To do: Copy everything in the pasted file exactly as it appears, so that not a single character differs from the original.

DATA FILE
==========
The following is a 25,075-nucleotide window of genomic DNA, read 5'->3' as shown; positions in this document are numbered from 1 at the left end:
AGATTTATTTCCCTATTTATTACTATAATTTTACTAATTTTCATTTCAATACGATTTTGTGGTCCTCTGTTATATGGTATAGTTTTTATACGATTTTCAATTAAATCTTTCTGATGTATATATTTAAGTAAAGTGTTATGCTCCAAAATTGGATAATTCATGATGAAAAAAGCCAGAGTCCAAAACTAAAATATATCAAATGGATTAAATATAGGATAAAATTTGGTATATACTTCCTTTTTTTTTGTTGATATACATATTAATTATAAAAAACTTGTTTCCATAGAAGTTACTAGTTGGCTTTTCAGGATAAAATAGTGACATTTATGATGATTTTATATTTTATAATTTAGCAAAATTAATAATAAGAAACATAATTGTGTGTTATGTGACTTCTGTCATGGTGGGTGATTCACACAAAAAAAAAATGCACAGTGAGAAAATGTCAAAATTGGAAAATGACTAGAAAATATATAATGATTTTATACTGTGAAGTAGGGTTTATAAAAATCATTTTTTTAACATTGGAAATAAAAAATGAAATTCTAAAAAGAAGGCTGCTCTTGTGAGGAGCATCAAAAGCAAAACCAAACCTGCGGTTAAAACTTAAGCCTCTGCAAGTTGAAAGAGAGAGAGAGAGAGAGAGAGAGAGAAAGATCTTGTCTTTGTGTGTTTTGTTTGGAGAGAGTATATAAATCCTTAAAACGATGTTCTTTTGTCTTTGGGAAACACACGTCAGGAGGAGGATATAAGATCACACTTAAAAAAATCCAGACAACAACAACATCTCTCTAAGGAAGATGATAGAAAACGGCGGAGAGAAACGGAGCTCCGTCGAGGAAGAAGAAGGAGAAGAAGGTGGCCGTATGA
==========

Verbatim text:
The following is a 25,075-nucleotide window of genomic DNA, read 5'->3' as shown; positions in this document are numbered from 1 at the left end:
AGATTTATTTCCCTATTTATTACTATAATTTTACTAATTTTCATTTCAATACGATTTTGTGGTCCTCTGTTATATGGTATAGTTTTTATACGATTTTCAATTAAATCTTTCTGATGTATATATTTAAGTAAAGTGTTATGCTCCAAAATTGGATAATTCATGATGAAAAAAGCCAGAGTCCAAAACTAAAATATATCAAATGGATTAAATATAGGATAAAATTTGGTATATACTTCCTTTTTTTTTGTTGATATACATATTAATTATAAAAAACTTGTTTCCATAGAAGTTACTAGTTGGCTTTTCAGGATAAAATAGTGACATTTATGATGATTTTATATTTTATAATTTAGCAAAATTAATAATAAGAAACATAATTGTGTGTTATGTGACTTCTGTCATGGTGGGTGATTCACACAAAAAAAAAATGCACAGTGAGAAAATGTCAAAATTGGAAAATGACTAGAAAATATATAATGATTTTATACTGTGAAGTAGGGTTTATAAAAATCATTTTTTTAACATTGGAAATAAAAAATGAAATTCTAAAAAGAAGGCTGCTCTTGTGAGGAGCATCAAAAGCAAAACCAAACCTGCGGTTAAAACTTAAGCCTCTGCAAGTTGAAAGAGAGAGAGAGAGAGAGAGAGAGAGAAAGATCTTGTCTTTGTGTGTTTTGTTTGGAGAGAGTATATAAATCCTTAAAACGATGTTCTTTTGTCTTTGGGAAACACACGTCAGGAGGAGGATATAAGATCACACTTAAAAAAATCCAGACAACAACAACATCTCTCTAAGGAAGATGATAGAAAACGGCGGAGAGAAACGGAGCTCCGTCGAGGAAGAAGAAGGAGAAGAAGGTGGCCGTATGA